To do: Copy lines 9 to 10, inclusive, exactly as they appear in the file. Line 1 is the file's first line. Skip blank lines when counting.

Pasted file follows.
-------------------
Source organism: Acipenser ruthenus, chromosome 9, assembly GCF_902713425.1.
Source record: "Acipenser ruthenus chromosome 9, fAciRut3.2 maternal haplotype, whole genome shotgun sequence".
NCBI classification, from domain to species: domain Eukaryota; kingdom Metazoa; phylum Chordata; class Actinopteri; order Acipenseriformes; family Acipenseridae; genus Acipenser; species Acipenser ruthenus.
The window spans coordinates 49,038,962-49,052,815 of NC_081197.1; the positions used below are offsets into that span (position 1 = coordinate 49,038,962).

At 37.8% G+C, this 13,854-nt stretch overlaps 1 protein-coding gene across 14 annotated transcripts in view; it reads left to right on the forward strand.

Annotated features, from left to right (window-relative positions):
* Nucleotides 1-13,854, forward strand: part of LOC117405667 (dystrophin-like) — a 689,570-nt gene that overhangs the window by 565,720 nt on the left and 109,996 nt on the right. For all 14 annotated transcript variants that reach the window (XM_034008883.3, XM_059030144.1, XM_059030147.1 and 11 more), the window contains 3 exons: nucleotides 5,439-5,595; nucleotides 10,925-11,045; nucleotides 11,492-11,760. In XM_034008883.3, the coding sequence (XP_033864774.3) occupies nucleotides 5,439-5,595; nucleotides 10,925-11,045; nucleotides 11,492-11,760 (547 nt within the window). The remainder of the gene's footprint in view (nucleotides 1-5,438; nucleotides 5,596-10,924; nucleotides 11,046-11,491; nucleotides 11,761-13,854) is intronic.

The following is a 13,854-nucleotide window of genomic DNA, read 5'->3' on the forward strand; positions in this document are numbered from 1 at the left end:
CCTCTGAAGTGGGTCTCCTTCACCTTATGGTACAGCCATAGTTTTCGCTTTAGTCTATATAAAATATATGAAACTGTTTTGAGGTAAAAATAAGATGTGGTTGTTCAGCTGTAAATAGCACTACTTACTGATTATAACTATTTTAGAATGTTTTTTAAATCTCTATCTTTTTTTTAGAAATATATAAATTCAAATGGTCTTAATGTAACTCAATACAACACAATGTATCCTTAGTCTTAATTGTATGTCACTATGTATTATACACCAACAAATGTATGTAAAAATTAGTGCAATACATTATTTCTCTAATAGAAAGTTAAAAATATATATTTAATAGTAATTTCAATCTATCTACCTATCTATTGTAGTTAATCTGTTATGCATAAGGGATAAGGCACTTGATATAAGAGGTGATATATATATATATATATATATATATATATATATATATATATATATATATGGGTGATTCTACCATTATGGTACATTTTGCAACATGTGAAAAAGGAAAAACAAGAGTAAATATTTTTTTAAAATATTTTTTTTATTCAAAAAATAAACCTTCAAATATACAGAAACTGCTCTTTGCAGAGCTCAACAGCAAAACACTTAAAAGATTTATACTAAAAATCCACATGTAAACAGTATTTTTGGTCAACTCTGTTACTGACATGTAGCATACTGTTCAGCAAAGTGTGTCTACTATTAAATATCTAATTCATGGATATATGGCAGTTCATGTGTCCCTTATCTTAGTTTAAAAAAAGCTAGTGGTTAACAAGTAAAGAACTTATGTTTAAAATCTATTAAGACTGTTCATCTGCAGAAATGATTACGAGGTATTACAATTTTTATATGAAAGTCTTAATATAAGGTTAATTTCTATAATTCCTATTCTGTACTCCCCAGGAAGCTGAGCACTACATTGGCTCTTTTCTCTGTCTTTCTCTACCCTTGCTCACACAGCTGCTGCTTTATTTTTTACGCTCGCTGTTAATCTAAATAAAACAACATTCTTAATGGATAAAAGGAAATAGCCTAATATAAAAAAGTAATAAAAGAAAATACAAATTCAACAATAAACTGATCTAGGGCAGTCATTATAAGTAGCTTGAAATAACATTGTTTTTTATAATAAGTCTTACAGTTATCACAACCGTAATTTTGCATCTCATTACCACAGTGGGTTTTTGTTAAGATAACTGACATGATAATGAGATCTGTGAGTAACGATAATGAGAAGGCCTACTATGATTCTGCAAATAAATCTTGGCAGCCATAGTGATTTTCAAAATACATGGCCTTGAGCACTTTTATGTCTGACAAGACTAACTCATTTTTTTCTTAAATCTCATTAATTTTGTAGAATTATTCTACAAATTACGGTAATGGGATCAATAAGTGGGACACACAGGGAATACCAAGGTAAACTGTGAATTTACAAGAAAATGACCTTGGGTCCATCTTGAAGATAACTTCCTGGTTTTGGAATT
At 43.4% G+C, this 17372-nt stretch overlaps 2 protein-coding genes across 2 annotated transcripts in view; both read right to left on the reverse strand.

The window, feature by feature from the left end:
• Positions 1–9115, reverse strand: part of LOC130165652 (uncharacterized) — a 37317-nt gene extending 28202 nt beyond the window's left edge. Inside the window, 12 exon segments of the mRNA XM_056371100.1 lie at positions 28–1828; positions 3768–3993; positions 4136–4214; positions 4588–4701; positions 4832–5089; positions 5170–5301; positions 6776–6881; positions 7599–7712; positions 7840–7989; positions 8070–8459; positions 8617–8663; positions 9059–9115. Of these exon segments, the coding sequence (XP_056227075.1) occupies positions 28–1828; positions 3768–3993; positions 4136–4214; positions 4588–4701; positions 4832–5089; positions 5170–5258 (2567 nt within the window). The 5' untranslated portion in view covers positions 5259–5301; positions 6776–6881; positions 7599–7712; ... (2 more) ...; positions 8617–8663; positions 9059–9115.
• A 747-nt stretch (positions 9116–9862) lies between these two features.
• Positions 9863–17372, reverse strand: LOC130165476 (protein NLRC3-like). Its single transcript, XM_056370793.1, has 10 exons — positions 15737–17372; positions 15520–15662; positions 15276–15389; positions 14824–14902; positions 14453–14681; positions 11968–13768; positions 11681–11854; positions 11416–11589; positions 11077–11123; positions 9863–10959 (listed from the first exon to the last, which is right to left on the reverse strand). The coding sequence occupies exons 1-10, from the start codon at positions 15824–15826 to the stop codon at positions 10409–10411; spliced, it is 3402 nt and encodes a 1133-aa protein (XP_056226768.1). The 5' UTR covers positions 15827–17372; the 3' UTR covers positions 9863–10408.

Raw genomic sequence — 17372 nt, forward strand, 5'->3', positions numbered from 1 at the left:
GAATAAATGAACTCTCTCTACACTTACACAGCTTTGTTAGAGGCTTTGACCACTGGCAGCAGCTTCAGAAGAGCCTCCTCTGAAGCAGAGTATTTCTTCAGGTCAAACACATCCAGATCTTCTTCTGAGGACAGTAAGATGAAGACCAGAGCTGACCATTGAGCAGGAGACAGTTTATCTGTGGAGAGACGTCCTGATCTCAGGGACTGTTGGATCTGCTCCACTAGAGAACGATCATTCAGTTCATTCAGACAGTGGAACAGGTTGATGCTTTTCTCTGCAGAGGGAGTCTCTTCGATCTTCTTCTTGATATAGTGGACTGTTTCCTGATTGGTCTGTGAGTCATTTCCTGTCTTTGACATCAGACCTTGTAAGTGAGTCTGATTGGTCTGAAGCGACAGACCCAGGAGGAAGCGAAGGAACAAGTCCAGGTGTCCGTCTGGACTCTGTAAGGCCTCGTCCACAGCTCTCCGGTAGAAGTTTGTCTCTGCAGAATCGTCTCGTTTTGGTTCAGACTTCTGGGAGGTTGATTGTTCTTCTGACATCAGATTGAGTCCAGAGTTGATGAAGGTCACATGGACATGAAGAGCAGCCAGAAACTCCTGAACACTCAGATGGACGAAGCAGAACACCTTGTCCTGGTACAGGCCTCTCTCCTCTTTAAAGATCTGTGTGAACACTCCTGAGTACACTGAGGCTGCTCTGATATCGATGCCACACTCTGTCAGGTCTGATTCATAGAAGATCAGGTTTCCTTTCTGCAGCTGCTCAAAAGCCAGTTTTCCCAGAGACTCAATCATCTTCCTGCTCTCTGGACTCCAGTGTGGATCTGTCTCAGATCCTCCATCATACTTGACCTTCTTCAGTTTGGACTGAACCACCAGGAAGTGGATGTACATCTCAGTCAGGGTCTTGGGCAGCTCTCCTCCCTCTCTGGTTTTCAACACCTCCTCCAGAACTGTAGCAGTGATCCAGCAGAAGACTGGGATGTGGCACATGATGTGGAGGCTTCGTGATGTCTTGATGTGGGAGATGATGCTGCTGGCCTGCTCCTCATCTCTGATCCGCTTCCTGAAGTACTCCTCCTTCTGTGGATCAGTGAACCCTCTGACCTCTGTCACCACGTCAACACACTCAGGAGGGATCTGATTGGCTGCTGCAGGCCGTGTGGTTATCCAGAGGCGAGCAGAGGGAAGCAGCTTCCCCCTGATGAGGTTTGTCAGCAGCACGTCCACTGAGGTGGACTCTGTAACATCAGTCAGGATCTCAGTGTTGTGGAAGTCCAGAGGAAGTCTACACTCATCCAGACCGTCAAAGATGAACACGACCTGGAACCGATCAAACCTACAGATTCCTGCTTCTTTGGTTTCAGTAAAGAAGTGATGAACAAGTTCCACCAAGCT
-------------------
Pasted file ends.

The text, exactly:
CCTCTGAAGTGGGTCTCCTTCACCTTATGGTACAGCCATAGTTTTCGCTTTAGTCTATATAAAATATATGAAACTGTTTTGAGGTAAAAATAAGATGTGGTTGTTCAGCTGTAAATAGCACTACTTACTGATTATAACTATTTTAGAATGTTTTTTAAATCTCTATCTTTTTTTTAGAAATATATAAATTCAAATGGTCTTAATGTAACTCAATACAACACAATGTATCCTTAGTCTTAATTGTATGTCACTATGTATTATACACCAACAAATGTATGTAAAAATTAGTGCAATACATTATTTCTCTAATAGAAAGTTAAAAATATATATTTAATAGTAATTTCAATCTATCTACCTATCTATTGTAGTTAATCTGTTATGCATAAGGGATAAGGCACTTGATATAAGAGGTGATATATATATATATATATATATATATATATATATATATATATATATATATGGGTGATTCTACCATTATGGTACATTTTGCAACATGTGAAAAAGGAAAAACAAGAGTAAATATTTTTTTAAAATATTTTTTTTATTCAAAAAATAAACCTTCAAATATACAGAAACTGCTCTTTGCAGAGCTCAACAGCAAAACACTTAAAAGATTTATACTAAAAATCCACATGTAAACAGTATTTTTGGTCAACTCTGTTACTGACATGTAGCATACTGTTCAGCAAAGTGTGTCTACTATTAAATATCTAATTCATGGATATATGGCAGTTCATGTGTCCCTTATCTTAGTTTAAAAAAAGCTAGTGGTTAACAAGTAAAGAACTTATGTTTAAAATCTATTAAGACTGTTCATCTGCAGAAATGATTACGAGGTATTACAATTTTTATATGAAAGTCTTAATATAAGGTTAATTTCTATAATTCCTATTCTGTACTCCCCAGGAAGCTGAGCACTACATTGGCTCTTTTCTCTGTCTTTCTCTACCCTTGCTCACACAGCTGCTGCTTTATTTTTTACGCTCGCTGTTAATCTAAATAAAACAACATTCTTAATGGATAAAAGGAAATAGCCTAATATAAAAAAGTAATAAAAGAAAATACAAATTCAACAATAAACTGATCTAGGGCAGTCATTATAAGTAGCTTGAAATAACATTGTTTTTTATAATAAGTCTTACAGTTATCACAACCGTAATTTTGCATCTCATTACCACAGTGGGTTTTTGTTAAGATAACTGACATGATAATGAGATCTGTGAGTAACGATAATGAGAAGGCCTACTATGATTCTGCAAATAAATCTTGGCAGCCATAGTGATTTTCAAAATACATGGCCTTGAGCACTTTTATGTCTGACAAGACTAACTCATTTTTTTCTTAAATCTCATTAATTTTGTAGAATTATTCTACAAATTACGGTAATGGGATCAATAAGTGGGACACACAGGGAATACCAAGGTAAACTGTGAATTTACAAGAAAATGACCTTGGGTCCATCTTGAAGATAACTTCCTGGTTTTGGAATT
At 43.4% G+C, this 17372-nt stretch overlaps 2 protein-coding genes across 2 annotated transcripts in view; both read right to left on the reverse strand.